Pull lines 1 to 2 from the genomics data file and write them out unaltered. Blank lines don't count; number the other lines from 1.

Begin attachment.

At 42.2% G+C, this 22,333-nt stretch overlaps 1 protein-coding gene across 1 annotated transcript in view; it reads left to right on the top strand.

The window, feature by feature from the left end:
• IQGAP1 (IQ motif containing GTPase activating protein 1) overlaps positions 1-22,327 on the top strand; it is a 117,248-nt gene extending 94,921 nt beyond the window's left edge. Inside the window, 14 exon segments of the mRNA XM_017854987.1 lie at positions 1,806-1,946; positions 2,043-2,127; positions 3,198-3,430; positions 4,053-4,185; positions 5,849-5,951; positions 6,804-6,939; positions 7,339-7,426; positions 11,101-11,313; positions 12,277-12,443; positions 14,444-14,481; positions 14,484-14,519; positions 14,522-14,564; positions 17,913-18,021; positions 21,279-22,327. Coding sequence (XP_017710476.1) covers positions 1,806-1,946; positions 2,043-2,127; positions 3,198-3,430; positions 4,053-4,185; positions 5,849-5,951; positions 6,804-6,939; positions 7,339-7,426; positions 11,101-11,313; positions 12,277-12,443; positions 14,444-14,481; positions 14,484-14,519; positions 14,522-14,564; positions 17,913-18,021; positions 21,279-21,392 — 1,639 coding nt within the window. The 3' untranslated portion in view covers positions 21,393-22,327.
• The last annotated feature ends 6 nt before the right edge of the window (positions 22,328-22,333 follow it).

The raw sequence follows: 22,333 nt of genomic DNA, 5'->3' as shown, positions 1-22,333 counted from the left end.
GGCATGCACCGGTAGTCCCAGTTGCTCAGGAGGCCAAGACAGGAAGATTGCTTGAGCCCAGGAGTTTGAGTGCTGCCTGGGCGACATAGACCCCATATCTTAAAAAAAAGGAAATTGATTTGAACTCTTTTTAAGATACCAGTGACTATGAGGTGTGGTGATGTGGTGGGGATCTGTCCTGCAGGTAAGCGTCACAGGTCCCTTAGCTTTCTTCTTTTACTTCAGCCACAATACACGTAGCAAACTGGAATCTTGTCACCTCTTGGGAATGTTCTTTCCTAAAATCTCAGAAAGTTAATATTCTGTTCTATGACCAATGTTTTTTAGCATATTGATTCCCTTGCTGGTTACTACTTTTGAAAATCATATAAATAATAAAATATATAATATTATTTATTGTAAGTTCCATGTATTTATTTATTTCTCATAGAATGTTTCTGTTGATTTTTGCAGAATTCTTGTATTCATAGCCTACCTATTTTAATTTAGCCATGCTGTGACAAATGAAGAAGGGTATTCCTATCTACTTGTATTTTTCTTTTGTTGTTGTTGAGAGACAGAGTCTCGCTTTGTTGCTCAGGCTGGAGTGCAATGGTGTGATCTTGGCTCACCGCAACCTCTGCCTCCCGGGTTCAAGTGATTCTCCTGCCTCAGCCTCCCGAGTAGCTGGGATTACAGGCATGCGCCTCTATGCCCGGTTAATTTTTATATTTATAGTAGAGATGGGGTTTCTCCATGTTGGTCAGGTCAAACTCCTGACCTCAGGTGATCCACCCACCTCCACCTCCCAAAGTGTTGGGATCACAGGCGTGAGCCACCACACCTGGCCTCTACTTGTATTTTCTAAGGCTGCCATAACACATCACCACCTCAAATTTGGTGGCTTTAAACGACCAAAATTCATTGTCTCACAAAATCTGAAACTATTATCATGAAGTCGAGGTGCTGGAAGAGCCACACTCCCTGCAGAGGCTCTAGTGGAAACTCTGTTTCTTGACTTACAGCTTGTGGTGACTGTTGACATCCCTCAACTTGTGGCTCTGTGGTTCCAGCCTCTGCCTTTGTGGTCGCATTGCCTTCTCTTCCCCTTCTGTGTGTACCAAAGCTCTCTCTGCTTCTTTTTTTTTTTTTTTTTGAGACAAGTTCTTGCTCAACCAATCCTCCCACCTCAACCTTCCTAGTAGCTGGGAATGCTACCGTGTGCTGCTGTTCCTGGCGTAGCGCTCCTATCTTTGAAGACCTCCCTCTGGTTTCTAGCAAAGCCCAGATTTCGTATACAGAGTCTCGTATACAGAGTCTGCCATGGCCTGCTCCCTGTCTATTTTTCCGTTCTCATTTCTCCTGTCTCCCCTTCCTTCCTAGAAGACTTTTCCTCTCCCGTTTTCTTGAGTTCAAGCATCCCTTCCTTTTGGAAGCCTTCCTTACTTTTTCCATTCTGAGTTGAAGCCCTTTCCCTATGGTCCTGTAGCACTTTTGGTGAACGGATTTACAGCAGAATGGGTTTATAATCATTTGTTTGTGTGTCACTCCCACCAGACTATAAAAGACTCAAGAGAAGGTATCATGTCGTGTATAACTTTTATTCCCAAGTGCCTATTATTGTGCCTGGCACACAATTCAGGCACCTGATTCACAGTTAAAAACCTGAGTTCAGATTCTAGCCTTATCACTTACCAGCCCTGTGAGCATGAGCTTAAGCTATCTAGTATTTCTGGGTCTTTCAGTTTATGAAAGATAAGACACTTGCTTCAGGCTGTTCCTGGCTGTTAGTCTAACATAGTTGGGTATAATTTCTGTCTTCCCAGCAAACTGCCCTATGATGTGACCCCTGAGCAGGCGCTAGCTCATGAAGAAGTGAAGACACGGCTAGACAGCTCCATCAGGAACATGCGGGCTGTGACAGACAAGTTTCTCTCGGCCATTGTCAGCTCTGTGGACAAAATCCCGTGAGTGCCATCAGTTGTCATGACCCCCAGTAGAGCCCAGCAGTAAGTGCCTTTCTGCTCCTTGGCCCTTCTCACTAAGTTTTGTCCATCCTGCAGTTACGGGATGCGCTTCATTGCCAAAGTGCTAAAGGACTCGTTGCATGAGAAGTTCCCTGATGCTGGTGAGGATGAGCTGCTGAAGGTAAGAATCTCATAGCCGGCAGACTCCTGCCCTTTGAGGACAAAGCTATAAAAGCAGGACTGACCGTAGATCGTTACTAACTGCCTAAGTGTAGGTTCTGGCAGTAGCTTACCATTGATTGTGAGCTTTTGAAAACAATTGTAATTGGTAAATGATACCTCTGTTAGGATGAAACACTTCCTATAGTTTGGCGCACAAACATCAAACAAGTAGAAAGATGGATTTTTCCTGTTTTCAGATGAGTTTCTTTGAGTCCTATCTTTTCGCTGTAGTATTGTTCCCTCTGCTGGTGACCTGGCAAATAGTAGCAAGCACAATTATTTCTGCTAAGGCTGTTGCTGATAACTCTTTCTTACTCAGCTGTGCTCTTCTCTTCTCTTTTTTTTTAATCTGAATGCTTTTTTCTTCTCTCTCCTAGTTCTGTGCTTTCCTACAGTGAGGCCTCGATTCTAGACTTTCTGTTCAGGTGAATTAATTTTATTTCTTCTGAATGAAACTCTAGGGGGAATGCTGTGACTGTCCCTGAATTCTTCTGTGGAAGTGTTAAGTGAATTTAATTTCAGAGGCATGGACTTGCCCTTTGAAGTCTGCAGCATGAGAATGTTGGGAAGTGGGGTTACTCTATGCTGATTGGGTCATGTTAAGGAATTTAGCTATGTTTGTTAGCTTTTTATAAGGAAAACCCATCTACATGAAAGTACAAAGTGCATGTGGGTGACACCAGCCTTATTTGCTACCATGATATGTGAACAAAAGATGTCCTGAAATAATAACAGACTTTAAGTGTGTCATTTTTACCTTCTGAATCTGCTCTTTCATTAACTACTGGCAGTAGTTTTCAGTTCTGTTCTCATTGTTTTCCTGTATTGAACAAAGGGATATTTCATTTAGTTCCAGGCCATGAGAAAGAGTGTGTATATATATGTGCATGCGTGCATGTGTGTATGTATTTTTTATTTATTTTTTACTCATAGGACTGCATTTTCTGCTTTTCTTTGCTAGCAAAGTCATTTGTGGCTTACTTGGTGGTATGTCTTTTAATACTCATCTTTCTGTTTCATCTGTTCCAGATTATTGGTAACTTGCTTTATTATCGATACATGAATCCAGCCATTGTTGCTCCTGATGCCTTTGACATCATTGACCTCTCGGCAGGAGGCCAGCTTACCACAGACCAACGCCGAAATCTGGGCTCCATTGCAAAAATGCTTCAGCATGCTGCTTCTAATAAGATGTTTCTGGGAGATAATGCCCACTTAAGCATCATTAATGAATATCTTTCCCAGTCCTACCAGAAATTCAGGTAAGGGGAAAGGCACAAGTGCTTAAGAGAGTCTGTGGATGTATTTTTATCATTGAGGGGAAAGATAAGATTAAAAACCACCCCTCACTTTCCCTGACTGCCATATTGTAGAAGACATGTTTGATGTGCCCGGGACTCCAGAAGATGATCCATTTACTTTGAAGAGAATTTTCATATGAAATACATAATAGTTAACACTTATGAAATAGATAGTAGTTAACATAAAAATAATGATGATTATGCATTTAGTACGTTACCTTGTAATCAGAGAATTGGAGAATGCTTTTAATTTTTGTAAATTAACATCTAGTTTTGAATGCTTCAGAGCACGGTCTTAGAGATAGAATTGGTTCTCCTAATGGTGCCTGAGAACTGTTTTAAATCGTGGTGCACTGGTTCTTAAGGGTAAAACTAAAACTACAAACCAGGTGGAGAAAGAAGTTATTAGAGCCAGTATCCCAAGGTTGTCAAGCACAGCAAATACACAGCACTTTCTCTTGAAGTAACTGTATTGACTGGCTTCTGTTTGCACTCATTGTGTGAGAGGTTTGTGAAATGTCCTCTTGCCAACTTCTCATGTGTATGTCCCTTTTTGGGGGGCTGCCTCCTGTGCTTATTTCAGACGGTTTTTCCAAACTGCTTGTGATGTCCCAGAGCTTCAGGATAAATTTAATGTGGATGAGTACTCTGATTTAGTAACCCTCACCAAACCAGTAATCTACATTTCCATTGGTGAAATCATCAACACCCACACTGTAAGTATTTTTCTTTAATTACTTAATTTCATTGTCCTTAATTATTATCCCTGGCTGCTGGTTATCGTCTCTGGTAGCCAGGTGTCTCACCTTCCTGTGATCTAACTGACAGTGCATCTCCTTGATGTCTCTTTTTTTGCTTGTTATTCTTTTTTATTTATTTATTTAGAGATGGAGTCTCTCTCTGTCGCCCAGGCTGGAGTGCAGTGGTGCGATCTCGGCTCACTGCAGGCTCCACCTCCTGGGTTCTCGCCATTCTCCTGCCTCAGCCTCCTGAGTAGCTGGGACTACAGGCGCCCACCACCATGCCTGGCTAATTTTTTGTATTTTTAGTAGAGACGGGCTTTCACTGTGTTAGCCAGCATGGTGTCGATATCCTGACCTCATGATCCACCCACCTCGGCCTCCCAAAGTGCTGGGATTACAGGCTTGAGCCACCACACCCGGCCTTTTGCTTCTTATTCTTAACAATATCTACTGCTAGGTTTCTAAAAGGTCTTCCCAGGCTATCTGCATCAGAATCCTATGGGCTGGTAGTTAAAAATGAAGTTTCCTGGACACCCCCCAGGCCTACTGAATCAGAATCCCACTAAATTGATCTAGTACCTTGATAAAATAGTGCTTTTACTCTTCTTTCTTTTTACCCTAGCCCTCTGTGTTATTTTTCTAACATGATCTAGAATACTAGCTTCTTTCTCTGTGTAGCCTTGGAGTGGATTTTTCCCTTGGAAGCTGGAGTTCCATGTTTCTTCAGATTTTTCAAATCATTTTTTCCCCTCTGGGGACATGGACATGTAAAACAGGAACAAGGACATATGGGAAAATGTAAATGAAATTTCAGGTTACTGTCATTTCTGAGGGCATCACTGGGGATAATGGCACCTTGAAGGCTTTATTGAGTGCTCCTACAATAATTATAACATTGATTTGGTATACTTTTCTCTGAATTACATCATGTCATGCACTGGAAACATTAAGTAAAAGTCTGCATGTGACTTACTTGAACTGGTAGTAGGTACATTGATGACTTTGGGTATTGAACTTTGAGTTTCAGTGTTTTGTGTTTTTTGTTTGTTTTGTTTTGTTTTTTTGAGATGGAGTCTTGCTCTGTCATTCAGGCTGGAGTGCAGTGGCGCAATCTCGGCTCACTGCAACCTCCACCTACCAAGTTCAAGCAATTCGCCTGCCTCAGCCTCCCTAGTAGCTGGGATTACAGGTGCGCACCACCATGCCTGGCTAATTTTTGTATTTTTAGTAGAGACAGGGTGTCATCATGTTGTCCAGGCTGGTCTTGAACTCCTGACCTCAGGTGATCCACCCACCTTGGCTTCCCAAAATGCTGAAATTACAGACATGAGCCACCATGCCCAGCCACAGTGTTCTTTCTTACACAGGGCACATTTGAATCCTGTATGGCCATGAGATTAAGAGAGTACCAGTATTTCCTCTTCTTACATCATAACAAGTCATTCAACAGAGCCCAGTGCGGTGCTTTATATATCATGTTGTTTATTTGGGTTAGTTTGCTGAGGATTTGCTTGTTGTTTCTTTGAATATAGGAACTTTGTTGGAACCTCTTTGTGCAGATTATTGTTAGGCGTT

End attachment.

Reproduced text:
At 42.2% G+C, this 22,333-nt stretch overlaps 1 protein-coding gene across 1 annotated transcript in view; it reads left to right on the top strand.

The window, feature by feature from the left end: